Witold Lutoslawski - Chantefleurs et Chantefables: The author saturated the natural world with human emotions, laconically expressing an entire spectrum of erotic sentiments: from the humorously presented "drama" of a bull's longing for a veronica, to the titmouse's fervent confession addressed to the angelica. In Lutoslawski's cycle, the flora is represented in larger numbers than the fauna. Therefore the composer changed the title to Chantefleurs et Chantefables. Witold Lutoslawski: "The poems are meant for children. However, I cannot say the same about my music - for soprano and orchestra, setting nine selected texts from Desnos's collection - even if the 'childlike' nature of the poems is reflected in my music."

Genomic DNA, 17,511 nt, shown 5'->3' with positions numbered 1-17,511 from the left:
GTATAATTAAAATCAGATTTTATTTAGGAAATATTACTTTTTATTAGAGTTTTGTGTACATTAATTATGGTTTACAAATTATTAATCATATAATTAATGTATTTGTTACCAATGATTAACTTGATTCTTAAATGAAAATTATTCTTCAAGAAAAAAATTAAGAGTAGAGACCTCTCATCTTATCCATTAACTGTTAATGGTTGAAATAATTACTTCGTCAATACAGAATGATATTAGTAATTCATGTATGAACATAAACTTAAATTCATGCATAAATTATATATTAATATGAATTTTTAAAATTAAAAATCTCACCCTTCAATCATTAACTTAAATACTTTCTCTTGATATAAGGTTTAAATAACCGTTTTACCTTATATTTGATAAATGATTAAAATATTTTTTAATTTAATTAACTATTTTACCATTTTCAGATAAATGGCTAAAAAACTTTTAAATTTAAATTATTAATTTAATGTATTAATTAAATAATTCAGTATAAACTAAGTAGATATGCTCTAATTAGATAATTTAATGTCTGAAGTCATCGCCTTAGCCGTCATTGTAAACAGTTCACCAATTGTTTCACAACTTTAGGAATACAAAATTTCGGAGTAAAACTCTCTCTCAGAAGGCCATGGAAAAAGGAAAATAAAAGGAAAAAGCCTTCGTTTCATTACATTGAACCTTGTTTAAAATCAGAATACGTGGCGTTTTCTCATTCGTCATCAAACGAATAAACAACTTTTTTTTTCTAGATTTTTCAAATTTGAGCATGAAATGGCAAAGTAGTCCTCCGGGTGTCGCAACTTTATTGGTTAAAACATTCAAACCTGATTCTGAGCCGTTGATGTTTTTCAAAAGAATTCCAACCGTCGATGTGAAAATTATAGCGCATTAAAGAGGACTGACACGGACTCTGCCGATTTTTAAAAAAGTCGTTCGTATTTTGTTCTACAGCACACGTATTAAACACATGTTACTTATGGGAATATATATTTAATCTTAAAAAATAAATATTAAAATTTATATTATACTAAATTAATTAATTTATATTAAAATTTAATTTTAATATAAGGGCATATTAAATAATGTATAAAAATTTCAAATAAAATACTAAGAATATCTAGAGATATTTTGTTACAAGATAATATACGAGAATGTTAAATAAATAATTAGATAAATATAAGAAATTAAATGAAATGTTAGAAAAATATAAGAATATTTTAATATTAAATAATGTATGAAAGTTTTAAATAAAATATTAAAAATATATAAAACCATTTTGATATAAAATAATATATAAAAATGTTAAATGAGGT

Andrzej Czajkowski - Seven Shakespeare Sonnets: Composing music appears to have been a form of self-therapy, his personal cure for fears and obsessions and for his own isolation, which was growing worse as years went by. All the same, his music, despite some common opinions, is much more than a figment of it's author's ego. Technically brilliant, it was an integral part of the "atonal" landscape of 20th-century music, which included echoes of the contrapuntal past, cool neo-Classical elegance, Schönberg's twelve-tone writing, Bartók's barbarism and Prokofiev's vitality. On the other hand, Czajkowski's music is also in many ways unique. Andrzej Czajkowski had a "special relationship" with Shakespeare. It is possible that he found answers to his questions about the meaning of life and mystery of the world in the dramas of the playwright from Stratford. In his well-known last will, he donated his skull to the Royal Shakespeare Company, asking that it be used as a prop on stage during performances of Hamlet.